Ikmal: I don’t know about that.

Ravigadevi: Yes, I’m pretty sure it’s one per family. Which is rather unfair for the second or third child, you know?

Ikmal: That’s not fair. I think they should put even more money into education and into scholarships. Forget about buying space capsules or what not.

Ravigadevi: Yes, put more money into human capital development. Anyway, parents are still very upset.

Ikmal: Why? I’m fail to understand this, please.

Ravigadevi: We feel that the government is trying to control everything, and even the number of subjects a child wants to study. We have so many other problems. They could be doing drugs, loitering and all. However, here we have a bunch of students who want to study more subjects!

Ikmal: So where do we draw the line? Don’t you think even if they put it at 13 or 14, parents will still be angry and say the government is trying to control them? Is it “10”, or just that the government is doing it?

Ravigadevi: I think it was the speed with which it was done. You didn’t do a study or survey, you didn’t ask the parents. It’s “I’m the boss, I tell you this”. [this is what the parents feel???]

Ikmal: Well, I was involved with the ministry under Datuk Seri Hishammuddin Hussein the last time, and there was actually a study. Even the UPSR is going to be revamped.

Ravigadevi: Okay, but I heard that when my son was in Standard Five, and he’s now in Form Four.[This is funny!]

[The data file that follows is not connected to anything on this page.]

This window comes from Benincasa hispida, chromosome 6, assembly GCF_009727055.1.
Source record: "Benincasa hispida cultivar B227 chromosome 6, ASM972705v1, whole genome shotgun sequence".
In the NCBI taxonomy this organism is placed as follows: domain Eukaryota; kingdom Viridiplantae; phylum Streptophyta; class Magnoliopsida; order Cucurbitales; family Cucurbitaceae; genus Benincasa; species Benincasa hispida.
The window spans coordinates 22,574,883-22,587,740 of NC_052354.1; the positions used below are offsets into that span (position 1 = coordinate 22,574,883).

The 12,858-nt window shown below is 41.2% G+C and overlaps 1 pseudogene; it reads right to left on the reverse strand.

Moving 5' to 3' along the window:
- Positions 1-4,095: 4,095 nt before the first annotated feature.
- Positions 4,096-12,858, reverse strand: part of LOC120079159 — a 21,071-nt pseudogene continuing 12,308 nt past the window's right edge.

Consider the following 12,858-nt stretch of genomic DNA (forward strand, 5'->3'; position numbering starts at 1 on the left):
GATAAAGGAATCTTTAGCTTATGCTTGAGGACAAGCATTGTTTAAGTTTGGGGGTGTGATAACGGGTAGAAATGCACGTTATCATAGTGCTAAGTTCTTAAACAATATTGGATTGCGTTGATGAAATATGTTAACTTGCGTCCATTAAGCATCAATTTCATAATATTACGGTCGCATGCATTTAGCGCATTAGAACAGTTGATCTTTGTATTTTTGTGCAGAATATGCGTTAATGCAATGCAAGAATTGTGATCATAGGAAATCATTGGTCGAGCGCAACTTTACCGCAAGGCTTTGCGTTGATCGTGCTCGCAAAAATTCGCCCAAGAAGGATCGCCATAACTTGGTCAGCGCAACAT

Ikmal: They are doing it, and it is not confirmed yet, but there will be school-based assessments. So the government is trying to do that.

We want to see more soft skills, more social interaction and all those things. Do you know in MRSM they have a cap of 10 subjects, nothing more.

These students are actually handicapped. Even if they are brilliant, like your daughter, they can’t take more subjects. So I would like to see both sides balancing out.

Ravigadevi: Okay fine, but please don’t make it look like a knee-jerk reaction. That’s what it looks like. Yesterday, they said they’re studying it, and then today they say they’ve capped it.

Ikmal: Well, there were studies conducted on various issues and I believed these were all studied.

Ravigadevi: And to say it’s capped for next year is wrong, I think. Form Four students have already started subjects, like literature and accounts.

All that money and time spent, and now they say it’s 10. They should have given warnings.

Ikmal: Sometimes, the government trips over itself for nothing. Well, it means to do something right and good.

Ravigadevi: But the perception is all wrong. They should definitely ease it in. Let them know that this has been coming for some time. My perception was that it was suddenly done overnight.

Ikmal: Unless you were in the know.

Ravigadevi: Plus human capital is so important, why not double the scholarships? Or get the private agencies to fund it somehow. Encourage them.

Ikmal: I appreciate the fact that the government is brave enough to want to do something about it, but I think it should be brave enough to ask itself again whether 10 is the magical figure, or whether it should be 12 or 13.

And if the government has made a mistake, be brave enough to admit it. Even if it means easing it in, that’s fine enough. That means they are brave enough to accept it. And we need more resources put into education.

I don’t think we are doing enough when it comes to these excellent students and allowing them to flourish.

The government should also explain each and every of its actions in arriving at a decision so the public understands there was deliberation over all these things.